he got close enough to see that it was his brother Rob. Caitlin and
the kids were with him. They hadn't spotted him yet. He could still
evade them, as he had been doing for two years now, for reasons not
entirely clear to him. Rob with his normal family. Those kids. He was
becoming a lousy uncle -- eccentric, unpredictable, unavailable. He
wearily paddled to shore. For Caitlin's sake, because she always thought
the best of him, and he hated to prove her wrong.
As he pulled the kayak up the beach, his brother and Caitlin came
down to help. Quinn nodded at them. "I thought you weren't coming
until the twenty-third."
Rob smirked. "Merry Christmas to you, too."
Caitlin gave Quinn a big hug, which he returned with feeling. Her
face always lit up when she saw him, the last human being who seemed
to look forward to seeing him. She wore her light brown hair pulled
casually back from her face -- round, where Johanna's was oval, green
eyes where Johanna's were deep brown. He couldn't understand what a
fine woman like that saw in his brother, though he liked Rob, too, after
"Uncle Titus," Mateo shouted, "I found a dead bird!"
Down the beach, Mateo was holding a mass of greasy feathers.
"Good!" Quinn shouted. "Give it to your little sister!"
Mateo began chasing Emily with the bird as Caitlin hustled down the
sand to forestall a sibling fight.
Quinn gazed at his brother, seeing a mirror image of himself: big-boned,
deep blue eyes -- but gone a little soft with that desk job he liked
so much. "I thought you said you were coming on Friday."
"This is Friday." Rob gestured at the porch with
his armload of presents. "Let's get these inside." He stared
at his brother. "We are invited in? We drove three hours
from Portland, Titus."
"I haven't got any food or anything. For the kids." Well,
there were some hard candies left over from last Christmas.
"Caitlin brought the food, naturally. You don't think we'd let
you cook a turkey, do you?"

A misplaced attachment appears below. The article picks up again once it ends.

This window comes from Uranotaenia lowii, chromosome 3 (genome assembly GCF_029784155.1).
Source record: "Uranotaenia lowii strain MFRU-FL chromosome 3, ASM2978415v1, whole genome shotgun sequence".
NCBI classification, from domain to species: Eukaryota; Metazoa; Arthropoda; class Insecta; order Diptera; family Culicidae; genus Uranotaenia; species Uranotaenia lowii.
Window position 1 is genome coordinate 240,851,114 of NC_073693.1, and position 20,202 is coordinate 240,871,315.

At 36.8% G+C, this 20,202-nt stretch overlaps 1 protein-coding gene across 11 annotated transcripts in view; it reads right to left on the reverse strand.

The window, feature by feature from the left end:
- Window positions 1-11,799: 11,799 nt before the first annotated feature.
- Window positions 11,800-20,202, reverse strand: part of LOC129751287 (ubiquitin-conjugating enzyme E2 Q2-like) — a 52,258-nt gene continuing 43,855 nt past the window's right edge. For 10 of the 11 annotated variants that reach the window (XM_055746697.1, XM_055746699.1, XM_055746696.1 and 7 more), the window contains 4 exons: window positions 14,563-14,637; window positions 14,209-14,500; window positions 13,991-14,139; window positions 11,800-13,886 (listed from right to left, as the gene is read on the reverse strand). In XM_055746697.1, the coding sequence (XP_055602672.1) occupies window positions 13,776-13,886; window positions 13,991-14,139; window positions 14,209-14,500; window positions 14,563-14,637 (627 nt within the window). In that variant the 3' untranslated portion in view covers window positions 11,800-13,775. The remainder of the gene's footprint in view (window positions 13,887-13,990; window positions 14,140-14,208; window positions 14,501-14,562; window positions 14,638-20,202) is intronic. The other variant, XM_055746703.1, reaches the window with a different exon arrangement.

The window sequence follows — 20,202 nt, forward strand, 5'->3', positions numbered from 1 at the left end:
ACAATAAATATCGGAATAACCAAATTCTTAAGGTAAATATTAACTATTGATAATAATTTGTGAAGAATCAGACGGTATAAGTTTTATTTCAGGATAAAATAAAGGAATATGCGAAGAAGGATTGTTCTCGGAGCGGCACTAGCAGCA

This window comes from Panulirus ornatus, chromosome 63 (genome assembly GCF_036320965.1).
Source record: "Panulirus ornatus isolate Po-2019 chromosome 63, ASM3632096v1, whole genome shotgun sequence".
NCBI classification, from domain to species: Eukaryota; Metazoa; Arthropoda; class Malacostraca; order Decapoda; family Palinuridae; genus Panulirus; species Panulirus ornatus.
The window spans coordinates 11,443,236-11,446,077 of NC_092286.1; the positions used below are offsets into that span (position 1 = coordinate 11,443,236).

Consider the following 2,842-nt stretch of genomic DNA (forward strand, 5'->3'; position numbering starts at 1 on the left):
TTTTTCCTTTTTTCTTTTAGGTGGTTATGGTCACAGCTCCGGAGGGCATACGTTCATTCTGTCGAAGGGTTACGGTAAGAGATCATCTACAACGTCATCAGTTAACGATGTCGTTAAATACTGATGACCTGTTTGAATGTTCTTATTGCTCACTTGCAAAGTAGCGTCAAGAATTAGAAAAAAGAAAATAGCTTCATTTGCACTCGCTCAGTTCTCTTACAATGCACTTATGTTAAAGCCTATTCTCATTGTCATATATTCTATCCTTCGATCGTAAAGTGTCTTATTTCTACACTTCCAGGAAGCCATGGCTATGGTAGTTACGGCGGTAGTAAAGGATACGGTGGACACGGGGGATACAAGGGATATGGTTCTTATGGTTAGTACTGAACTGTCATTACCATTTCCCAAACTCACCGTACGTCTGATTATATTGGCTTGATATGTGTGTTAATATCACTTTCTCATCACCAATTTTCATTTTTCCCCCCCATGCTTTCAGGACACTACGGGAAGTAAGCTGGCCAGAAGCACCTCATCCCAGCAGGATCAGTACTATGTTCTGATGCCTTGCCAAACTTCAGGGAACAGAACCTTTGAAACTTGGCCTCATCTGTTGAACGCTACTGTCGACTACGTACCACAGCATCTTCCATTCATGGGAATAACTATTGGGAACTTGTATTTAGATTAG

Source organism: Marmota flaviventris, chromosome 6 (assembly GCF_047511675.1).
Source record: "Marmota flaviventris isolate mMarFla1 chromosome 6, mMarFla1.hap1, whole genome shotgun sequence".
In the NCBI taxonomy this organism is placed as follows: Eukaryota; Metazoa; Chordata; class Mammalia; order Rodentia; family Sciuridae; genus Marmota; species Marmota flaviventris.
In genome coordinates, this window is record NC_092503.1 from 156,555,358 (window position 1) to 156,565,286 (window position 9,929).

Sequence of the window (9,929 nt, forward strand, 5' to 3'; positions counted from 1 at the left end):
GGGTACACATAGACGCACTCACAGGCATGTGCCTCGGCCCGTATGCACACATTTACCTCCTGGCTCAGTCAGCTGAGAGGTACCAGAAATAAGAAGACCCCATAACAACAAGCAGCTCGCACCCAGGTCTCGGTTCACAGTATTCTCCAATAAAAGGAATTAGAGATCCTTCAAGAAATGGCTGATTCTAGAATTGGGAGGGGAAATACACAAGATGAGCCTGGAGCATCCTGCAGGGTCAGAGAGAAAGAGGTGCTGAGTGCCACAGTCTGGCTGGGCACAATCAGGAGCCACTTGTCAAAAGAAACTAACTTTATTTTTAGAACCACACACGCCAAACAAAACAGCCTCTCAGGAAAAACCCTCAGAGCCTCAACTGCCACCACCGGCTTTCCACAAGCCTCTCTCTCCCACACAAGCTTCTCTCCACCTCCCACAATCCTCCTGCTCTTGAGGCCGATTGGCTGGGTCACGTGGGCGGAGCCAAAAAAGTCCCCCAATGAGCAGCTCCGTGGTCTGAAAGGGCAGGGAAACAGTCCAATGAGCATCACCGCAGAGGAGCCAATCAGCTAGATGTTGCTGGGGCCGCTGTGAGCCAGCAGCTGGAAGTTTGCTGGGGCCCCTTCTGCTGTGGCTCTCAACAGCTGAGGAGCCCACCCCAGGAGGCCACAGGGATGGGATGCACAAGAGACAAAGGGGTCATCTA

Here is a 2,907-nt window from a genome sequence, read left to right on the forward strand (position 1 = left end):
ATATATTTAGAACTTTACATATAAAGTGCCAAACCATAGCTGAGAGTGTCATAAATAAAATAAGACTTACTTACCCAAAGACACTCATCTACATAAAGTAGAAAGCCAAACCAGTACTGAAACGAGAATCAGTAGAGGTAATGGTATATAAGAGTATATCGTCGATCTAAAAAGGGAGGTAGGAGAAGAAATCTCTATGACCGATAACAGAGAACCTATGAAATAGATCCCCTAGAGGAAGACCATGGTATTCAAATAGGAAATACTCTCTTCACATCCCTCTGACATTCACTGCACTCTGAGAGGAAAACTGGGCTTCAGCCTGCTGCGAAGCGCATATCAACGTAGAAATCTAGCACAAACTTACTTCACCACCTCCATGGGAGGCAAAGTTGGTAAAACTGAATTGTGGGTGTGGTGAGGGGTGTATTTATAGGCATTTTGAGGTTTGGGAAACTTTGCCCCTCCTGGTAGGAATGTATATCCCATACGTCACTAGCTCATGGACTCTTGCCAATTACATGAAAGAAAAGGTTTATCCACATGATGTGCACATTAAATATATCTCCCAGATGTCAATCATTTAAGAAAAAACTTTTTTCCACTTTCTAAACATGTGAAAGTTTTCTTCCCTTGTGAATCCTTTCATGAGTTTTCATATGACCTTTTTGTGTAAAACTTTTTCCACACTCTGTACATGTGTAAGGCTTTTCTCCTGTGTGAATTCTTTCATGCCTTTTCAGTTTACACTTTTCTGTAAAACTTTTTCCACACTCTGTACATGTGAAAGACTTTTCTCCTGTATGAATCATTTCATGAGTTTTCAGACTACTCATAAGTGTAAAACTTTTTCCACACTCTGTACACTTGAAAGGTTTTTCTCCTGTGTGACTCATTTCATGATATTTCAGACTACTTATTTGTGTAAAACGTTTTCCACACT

Quinn helped to carry the presents, feeling like an ass that, again
this year, he had more or less forgotten about Christmas. He cut a glance
at Rob -- Rob doing the brotherly thing, reaching out, doing Christmas.
Rob the stalwart, the steady.
Rob hanging by a thread at the company.
Quinn began the unlocking procedures on his front door, fiddling with
mechanisms he'd designed himself. Also he'd designed his door knocker.
In the shape of an impossibly long face, with finely formed lips and
brows, it was cast in bronze from his own carving. Rob took in the view.
"It's nice here."
"Yes. No one around for miles."
"That's not what I meant."
To avoid a rerun of the lecture on becoming a hermit, Quinn made a
show of bundling the packages inside and looking for a place to stow
them. He dumped the parcels on the couch, on top of the kayak equipment
he'd been cleaning that morning, while Rob carried bags of food into
the kitchen. Thunderous jolts from the porch announced the arrival of
Mateo and Emily, hollering and streaming sand.
Caitlin managed to grab Mateo by the collar. "Shoes off,"
Quinn waved at them. "Don't bother." He looked around at
the mess. "Little sand can't hurt the place."
Emily was drawn to the dining room table, where the Ives New York
Central locomotive sat prior to the new headlight installation Quinn
had planned for that afternoon. Before his brother showed up a day early.
"Uh-uh," Quinn said. "Don't touch, remember?"
His heart crimped a little looking at his niece, his memories of Sydney
at that age poking up as always when Emily was around.
Emily nodded sagely. "Espensith."
Quinn smiled. "Very espensith hobby."